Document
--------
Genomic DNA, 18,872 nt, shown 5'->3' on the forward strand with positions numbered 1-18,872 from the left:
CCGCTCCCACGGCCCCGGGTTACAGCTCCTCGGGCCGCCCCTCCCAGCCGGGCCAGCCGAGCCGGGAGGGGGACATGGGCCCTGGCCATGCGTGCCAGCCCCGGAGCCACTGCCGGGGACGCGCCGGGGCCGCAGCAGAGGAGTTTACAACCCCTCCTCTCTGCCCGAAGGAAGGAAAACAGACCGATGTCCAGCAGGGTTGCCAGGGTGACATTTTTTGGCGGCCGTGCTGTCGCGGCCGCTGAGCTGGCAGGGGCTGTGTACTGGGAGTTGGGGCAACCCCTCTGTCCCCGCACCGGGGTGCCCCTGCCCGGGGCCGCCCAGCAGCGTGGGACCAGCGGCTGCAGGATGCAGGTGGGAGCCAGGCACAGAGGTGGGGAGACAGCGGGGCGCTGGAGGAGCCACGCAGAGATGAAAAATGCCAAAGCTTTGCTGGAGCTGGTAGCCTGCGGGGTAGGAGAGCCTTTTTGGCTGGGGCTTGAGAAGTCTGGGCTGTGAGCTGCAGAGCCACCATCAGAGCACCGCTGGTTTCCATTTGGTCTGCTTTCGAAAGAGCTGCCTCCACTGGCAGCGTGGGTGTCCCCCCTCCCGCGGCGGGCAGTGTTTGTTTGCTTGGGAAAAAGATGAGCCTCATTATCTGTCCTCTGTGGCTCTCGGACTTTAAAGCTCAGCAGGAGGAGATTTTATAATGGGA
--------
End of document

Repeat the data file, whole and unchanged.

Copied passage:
Genomic DNA, 18,872 nt, shown 5'->3' on the forward strand with positions numbered 1-18,872 from the left:
CCGCTCCCACGGCCCCGGGTTACAGCTCCTCGGGCCGCCCCTCCCAGCCGGGCCAGCCGAGCCGGGAGGGGGACATGGGCCCTGGCCATGCGTGCCAGCCCCGGAGCCACTGCCGGGGACGCGCCGGGGCCGCAGCAGAGGAGTTTACAACCCCTCCTCTCTGCCCGAAGGAAGGAAAACAGACCGATGTCCAGCAGGGTTGCCAGGGTGACATTTTTTGGCGGCCGTGCTGTCGCGGCCGCTGAGCTGGCAGGGGCTGTGTACTGGGAGTTGGGGCAACCCCTCTGTCCCCGCACCGGGGTGCCCCTGCCCGGGGCCGCCCAGCAGCGTGGGACCAGCGGCTGCAGGATGCAGGTGGGAGCCAGGCACAGAGGTGGGGAGACAGCGGGGCGCTGGAGGAGCCACGCAGAGATGAAAAATGCCAAAGCTTTGCTGGAGCTGGTAGCCTGCGGGGTAGGAGAGCCTTTTTGGCTGGGGCTTGAGAAGTCTGGGCTGTGAGCTGCAGAGCCACCATCAGAGCACCGCTGGTTTCCATTTGGTCTGCTTTCGAAAGAGCTGCCTCCACTGGCAGCGTGGGTGTCCCCCCTCCCGCGGCGGGCAGTGTTTGTTTGCTTGGGAAAAAGATGAGCCTCATTATCTGTCCTCTGTGGCTCTCGGACTTTAAAGCTCAGCAGGAGGAGATTTTATAATGGGA